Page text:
The day before this interview went down, Swedish/Danish outfit AMARANTHE released their new album The Nexus, which promptly hit #1 on the US iTunes heavy metal charts, beating out the likes of VOLBEAT and ANTHRAX for top spot. In the days that followed the album did similar damage on rock, alternative and metal charts across Scandinavia, and landed on the Soundscan Heatseeker and Hard Music charts in the US. To top it off, Amaranthe were still on the road in Europe at press time on a co-headlining tour with STRATOVARIUS playing to packed houses every night (including one memorable evening when Stratovarius had to cancel due to illness). Huge achievements for a band that has supposedly been under the radar since the release of their self-titled debut in 2011, and definitely a jump start towards bigger and better things.
Not to take away from Amaranthe's current shine, but part of the reason for this current buzz is singer Elize Ryd, who has toured with Florida-based KAMELOT as a backing vocalist for the last four years and hit the studio for their latest record, Silverthorn. The ongoing collaboration has been a blessing for an up-and-coming young band like Amaranthe trying to gain a foothold in the big leagues.
"I think working with Kamelot has had an effect," Elize agrees, "because we have a lot of fans in South America and in North America, and I've been on tour with Kamelot in those territories. I was with them when they supported NIGHTWISH on top of that, and Nightwish have a huge audience."
As for how she became involved with Kamelot in the first place...
Elize: "From the beginning, when we started Amaranthe, we didn't have a lot of shows so I had a lot of free time..."
Male clean vocalist Jake E. picks up the thread: "The whole story is like this: I used to be a pyro-technician and I toured with every band out there. We started this project called Amaranthe, and I was great friends with Kamelot so they asked me if we'd like to go on tour and if they could 'borrow' Elize. We actually did two tours with them, when I was also a back-up singer, so we were pulling double duty. Then we grew, of course, so Elize works with them when she has the time. This year, for example, it's totally impossible..."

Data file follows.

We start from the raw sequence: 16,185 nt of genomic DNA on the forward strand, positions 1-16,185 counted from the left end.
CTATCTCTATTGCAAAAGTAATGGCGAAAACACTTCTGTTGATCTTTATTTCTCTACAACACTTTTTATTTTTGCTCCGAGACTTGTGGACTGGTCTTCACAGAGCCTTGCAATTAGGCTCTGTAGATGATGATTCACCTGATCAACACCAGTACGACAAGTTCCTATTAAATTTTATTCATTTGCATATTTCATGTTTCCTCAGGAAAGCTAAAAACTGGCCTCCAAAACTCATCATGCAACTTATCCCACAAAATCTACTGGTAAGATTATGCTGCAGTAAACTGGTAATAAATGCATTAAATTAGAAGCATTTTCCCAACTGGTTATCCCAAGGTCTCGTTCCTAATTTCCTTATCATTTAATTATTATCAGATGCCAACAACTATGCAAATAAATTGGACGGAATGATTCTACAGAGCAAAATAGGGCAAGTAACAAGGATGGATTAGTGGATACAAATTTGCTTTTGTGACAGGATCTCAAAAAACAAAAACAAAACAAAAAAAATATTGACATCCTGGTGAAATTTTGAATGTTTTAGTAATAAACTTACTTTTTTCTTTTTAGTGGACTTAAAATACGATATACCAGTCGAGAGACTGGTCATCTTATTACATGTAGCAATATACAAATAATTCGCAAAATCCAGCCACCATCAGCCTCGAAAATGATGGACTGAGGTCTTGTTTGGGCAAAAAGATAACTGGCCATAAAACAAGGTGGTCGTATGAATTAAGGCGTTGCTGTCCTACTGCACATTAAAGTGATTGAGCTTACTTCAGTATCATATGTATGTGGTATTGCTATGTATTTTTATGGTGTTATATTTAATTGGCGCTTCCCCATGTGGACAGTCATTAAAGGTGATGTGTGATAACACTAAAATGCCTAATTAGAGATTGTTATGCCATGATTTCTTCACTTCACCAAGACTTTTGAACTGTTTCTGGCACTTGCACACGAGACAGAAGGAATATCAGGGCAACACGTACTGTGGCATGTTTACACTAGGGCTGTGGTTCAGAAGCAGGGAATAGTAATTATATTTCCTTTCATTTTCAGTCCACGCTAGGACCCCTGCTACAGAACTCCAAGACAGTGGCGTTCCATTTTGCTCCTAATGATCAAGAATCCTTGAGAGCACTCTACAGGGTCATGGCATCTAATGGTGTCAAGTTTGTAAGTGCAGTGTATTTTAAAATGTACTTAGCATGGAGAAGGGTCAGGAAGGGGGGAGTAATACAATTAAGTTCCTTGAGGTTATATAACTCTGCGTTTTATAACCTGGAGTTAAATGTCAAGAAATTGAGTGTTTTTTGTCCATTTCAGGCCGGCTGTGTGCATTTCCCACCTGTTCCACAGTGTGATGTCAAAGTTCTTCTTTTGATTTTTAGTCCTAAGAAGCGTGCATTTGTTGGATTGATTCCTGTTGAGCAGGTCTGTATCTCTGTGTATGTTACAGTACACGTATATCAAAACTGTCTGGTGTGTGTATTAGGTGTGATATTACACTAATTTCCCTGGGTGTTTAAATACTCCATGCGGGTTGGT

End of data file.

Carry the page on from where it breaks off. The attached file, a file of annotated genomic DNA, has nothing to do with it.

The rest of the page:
The depth of Elize's involvement with Kamelot has increased over the last four years, to the point she's become a recognizable part of the band's roster. Amaranthe is her first priority, but going in to record The Nexus still ended up being a balancing act.
Elize: "The Nexus was done in between tours. I only had five days to record my vocals. I told the Kamelot guys that if I'm not going to finish we need to find a solution because I need to prioritize the Amaranthe album. But, I told them I'd go in and do my best to get my parts done in those few days that I had. And I actually work better under pressure. I think it's better for me when I don't have a lot of time and I just have to get things done."
In spite of her commitment to Kamelot, Elize makes it clear that if she has to choose between the two camps - as she's had to do for 2013 - Amaranthe will always come out on top.